hexadecimal expression, ... you will probably not yet understand this, yet it should already result somehow more transparent... Let's imagine that you know that 80 (like 3B) means (often enough) compare, i.e.'cmp', and that 803D means specifically 'cmp byte ptr' (that is "compare a memory location I'm pointing you to"), well, in that case you would immediately guess that (after 803D) the following part: 1A34C00, represents a memory location in inverted format, and that the last byte, zero, correspond to the right operand of our instruction.
So, this is assembly 'reversed'... frop hexadecimal bytes to the relative instructions. In fact you'll NOT find in many books (or for that matter on the Web itself) a 'raster' like the following snippet (out of my own personal 'home-made' one), which is a very useful reference for OUR purposes):
8039E9                  cmp byte ptr [ecx], E9
803A20                  cmp byte ptr [edx], 20
803B22                  cmp byte ptr [ebx], 22
803C0000                cmp byte ptr [eax+eax], 00
803C1826                cmp byte ptr [eax+ebx], 26  
803C2400                cmp byte ptr [esp], 00
803D35E04C0000          cmp byte ptr [004CE035], 00  <This is like 'our' instruction above
803B22                  cmp byte ptr [ebx], 22
807B0122                cmp byte ptr [ebx+01], 22
807B4800                cmp byte ptr [ebx+48], 00
807E4800                cmp byte ptr [esi+48], 00
80BC064C0100001A        cmp byte ptr [esi+eax+0000014C], 1A

80F861                  cmp al, 61
80F91A                  cmp cl, 1A
80FA61                  cmp dl, 61 
80FB20                  cmp bl, 20
80FF64                  cmp bh, 64
Now, if take a couple of minutes out of your patience bag and look hard at the hexadecimal codes of the raster above, you'll make out some easy and clear patterns... Most of the compare instructions above regard the various REGISTERS of your microprocessor: ax (which is divided into al and ah), bx, cx... and so on... more about registers later.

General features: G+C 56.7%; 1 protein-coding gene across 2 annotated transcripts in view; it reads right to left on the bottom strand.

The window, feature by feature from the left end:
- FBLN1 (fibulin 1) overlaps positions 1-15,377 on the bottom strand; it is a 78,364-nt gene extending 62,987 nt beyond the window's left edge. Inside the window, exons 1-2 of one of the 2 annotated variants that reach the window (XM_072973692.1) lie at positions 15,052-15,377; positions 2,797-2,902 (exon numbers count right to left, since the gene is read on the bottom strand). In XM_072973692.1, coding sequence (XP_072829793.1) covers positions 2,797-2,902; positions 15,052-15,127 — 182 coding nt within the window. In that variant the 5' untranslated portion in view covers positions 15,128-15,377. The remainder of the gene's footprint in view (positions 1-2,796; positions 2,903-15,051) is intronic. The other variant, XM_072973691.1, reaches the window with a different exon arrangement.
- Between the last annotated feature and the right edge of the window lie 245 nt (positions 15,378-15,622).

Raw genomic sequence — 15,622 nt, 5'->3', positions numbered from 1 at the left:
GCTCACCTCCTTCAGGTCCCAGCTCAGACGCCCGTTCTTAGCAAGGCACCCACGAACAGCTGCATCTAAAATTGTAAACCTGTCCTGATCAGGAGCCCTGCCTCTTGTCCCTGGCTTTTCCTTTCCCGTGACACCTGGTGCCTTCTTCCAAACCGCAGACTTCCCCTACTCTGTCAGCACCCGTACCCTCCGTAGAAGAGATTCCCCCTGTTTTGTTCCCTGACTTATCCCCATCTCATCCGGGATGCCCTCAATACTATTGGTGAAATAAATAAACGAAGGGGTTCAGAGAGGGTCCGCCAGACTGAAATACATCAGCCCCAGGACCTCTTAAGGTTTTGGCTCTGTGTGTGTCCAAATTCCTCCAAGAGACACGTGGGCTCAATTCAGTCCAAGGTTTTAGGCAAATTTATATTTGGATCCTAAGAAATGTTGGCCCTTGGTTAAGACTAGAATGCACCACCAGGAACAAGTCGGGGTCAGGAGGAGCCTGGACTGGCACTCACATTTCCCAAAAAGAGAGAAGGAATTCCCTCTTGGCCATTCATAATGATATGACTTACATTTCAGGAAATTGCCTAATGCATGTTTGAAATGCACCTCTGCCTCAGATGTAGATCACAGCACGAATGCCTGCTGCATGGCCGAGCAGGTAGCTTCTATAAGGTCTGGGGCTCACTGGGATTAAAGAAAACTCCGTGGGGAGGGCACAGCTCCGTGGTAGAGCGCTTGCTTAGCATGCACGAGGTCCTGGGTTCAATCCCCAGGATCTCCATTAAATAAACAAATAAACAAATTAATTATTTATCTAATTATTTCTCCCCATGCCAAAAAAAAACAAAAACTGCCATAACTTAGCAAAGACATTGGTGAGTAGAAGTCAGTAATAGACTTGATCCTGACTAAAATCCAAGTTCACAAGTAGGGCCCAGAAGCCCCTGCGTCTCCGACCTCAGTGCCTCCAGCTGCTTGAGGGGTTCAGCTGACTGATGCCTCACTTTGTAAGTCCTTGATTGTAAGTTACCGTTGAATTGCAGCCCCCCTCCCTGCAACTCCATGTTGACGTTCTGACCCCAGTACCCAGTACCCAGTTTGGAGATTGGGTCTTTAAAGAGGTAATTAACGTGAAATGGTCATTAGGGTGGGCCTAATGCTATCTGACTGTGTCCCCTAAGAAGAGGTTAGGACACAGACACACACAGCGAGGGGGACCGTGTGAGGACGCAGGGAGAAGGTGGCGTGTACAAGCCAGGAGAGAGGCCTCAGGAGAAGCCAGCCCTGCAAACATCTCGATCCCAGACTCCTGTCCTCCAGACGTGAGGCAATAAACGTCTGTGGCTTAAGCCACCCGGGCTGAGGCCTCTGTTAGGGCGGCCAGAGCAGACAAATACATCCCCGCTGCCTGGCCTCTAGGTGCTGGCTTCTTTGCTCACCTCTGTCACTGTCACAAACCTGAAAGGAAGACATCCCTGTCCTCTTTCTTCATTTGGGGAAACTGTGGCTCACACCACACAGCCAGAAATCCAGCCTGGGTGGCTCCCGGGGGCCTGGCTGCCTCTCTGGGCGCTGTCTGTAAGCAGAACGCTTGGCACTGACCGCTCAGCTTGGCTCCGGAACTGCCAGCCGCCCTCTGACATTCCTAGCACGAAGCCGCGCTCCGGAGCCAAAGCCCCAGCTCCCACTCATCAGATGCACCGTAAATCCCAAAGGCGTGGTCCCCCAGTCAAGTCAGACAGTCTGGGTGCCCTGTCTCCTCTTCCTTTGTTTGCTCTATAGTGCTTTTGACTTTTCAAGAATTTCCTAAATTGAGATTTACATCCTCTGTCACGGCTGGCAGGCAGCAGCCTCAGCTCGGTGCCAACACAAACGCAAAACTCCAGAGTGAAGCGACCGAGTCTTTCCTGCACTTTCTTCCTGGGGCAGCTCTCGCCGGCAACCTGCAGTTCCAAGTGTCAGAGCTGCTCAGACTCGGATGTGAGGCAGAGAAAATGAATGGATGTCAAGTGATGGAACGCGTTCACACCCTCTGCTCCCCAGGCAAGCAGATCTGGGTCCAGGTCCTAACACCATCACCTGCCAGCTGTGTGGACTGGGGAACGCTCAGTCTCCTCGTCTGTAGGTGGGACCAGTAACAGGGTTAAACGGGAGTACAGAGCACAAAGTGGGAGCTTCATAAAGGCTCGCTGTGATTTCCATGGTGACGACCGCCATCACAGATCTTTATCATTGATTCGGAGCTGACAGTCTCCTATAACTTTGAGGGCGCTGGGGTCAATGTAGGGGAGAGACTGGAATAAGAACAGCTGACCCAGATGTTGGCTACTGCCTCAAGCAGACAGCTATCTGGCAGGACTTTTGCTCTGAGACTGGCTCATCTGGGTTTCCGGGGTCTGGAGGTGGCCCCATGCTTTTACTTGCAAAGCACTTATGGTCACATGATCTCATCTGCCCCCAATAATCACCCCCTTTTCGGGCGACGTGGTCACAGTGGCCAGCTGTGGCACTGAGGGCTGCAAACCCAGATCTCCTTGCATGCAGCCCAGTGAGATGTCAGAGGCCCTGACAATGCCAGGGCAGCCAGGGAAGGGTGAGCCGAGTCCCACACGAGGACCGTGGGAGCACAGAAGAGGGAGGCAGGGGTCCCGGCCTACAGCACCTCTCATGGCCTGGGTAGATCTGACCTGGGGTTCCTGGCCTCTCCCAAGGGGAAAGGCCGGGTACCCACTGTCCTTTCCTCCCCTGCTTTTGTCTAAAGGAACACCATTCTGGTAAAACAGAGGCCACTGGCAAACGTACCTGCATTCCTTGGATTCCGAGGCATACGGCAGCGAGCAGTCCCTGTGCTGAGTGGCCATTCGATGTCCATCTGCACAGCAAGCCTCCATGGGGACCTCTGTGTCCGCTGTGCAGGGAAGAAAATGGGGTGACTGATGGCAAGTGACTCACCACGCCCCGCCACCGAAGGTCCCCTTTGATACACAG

To day (almost) only crackers, virii writers and real assembly wizards do know assembly from the 'hexadecimal' perspective (and are therefore able to reverse any software, no matter in which language has been written). Most snotty programmers don't know NOTHING about all this. They program in 'high level' languages huge slow and bugged applications and are anyway so far from the machine code that if you would tell them that hexadecimal 80 is (often enough) the beginning of a 'cmp' instruction they would look at you pretty puzzled for quite a while before continuing their discussions about the last 'classes' of the last version of the last overbloated operating system they are using... in fact that is the very reason that explains why we can crack a 13 million bytes long application, whose source code we DO NOT have, modifying at hexadecimal level a single byte somewhere inside its code :-)
cmp byte ptr [004CF31A], 00
10000000001111010001101011110011010011000000000000000000 << BINARY NOTATION
The long row of zero and ones above is a binary expression... you would probably not want to understand what that mean even if somebody would pay you for it. Yet now that you have read the above text you could eventually (slowly) understand that in this awful sequence of 1 and zero there is a compare, and then a memory location in inverted format: 004CF31A, and then a last byte, 00, which is therefore the source operand of the compare... This is the way your microprocessor gets the code from the program. Wouw! Don't worry, you'll (almost) NEVER have to reverse binary notation when you crack :-)
"So, dass hätten wir hinter uns", would the Germans say... well, we have seen only ONE instruction from the code snippet of the first protection scheme of our target... "Man, it will take ages... I'll never be able to do it"... will you cry in utter desperation, already regretting to have embarked in this cracking stuff. Yet we are over the top of the hill for this lesson... from now on everything will be downwards, walk along.
In fact, even if I had a lot to explain, this target is a 'three minutes' very easy crack. Believe me: you yourself will crack this kind of targets very quickly once you finish reading this.